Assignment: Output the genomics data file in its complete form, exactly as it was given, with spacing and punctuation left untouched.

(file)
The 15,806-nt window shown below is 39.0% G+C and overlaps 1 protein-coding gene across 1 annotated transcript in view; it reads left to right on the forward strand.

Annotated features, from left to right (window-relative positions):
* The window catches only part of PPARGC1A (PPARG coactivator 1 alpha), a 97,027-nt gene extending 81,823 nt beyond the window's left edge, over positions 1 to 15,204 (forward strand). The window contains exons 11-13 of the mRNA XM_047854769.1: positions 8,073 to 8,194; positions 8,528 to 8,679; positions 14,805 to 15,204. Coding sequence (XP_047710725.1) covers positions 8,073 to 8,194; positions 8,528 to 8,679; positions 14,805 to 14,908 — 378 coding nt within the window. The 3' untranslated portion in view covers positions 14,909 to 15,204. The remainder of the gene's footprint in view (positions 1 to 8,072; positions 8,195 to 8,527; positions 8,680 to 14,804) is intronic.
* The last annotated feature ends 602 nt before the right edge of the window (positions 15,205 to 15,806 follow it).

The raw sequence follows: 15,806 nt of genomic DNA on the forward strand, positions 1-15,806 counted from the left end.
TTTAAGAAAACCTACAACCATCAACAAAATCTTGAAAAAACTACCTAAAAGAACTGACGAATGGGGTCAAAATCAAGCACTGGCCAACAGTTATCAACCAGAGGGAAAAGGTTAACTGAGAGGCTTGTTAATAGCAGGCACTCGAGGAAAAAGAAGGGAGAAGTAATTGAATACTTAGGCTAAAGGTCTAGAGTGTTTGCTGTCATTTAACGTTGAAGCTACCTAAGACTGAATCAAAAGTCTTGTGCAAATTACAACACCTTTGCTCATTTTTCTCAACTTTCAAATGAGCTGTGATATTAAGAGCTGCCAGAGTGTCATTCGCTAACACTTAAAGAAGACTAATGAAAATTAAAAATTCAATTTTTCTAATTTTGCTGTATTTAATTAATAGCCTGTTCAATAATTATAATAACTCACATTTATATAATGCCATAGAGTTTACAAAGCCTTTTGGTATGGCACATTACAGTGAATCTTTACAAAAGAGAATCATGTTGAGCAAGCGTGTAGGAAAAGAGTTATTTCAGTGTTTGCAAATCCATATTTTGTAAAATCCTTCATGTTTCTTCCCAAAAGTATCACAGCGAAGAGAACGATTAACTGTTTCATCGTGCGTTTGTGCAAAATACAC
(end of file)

The 15,806-nt window shown below is 39.0% G+C and overlaps 1 protein-coding gene across 1 annotated transcript in view; it reads left to right on the forward strand.

Annotated features, from left to right (window-relative positions):
* The window catches only part of PPARGC1A (PPARG coactivator 1 alpha), a 97,027-nt gene extending 81,823 nt beyond the window's left edge, over positions 1 to 15,204 (forward strand). The window contains exons 11-13 of the mRNA XM_047854769.1: positions 8,073 to 8,194; positions 8,528 to 8,679; positions 14,805 to 15,204. Coding sequence (XP_047710725.1) covers positions 8,073 to 8,194; positions 8,528 to 8,679; positions 14,805 to 14,908 — 378 coding nt within the window. The 3' untranslated portion in view covers positions 14,909 to 15,204. The remainder of the gene's footprint in view (positions 1 to 8,072; positions 8,195 to 8,527; positions 8,680 to 14,804) is intronic.
* The last annotated feature ends 602 nt before the right edge of the window (positions 15,205 to 15,806 follow it).

The raw sequence follows: 15,806 nt of genomic DNA on the forward strand, positions 1-15,806 counted from the left end.
TTTAAGAAAACCTACAACCATCAACAAAATCTTGAAAAAACTACCTAAAAGAACTGACGAATGGGGTCAAAATCAAGCACTGGCCAACAGTTATCAACCAGAGGGAAAAGGTTAACTGAGAGGCTTGTTAATAGCAGGCACTCGAGGAAAAAGAAGGGAGAAGTAATTGAATACTTAGGCTAAAGGTCTAGAGTGTTTGCTGTCATTTAACGTTGAAGCTACCTAAGACTGAATCAAAAGTCTTGTGCAAATTACAACACCTTTGCTCATTTTTCTCAACTTTCAAATGAGCTGTGATATTAAGAGCTGCCAGAGTGTCATTCGCTAACACTTAAAGAAGACTAATGAAAATTAAAAATTCAATTTTTCTAATTTTGCTGTATTTAATTAATAGCCTGTTCAATAATTATAATAACTCACATTTATATAATGCCATAGAGTTTACAAAGCCTTTTGGTATGGCACATTACAGTGAATCTTTACAAAAGAGAATCATGTTGAGCAAGCGTGTAGGAAAAGAGTTATTTCAGTGTTTGCAAATCCATATTTTGTAAAATCCTTCATGTTTCTTCCCAAAAGTATCACAGCGAAGAGAACGATTAACTGTTTCATCGTGCGTTTGTGCAAAATACAC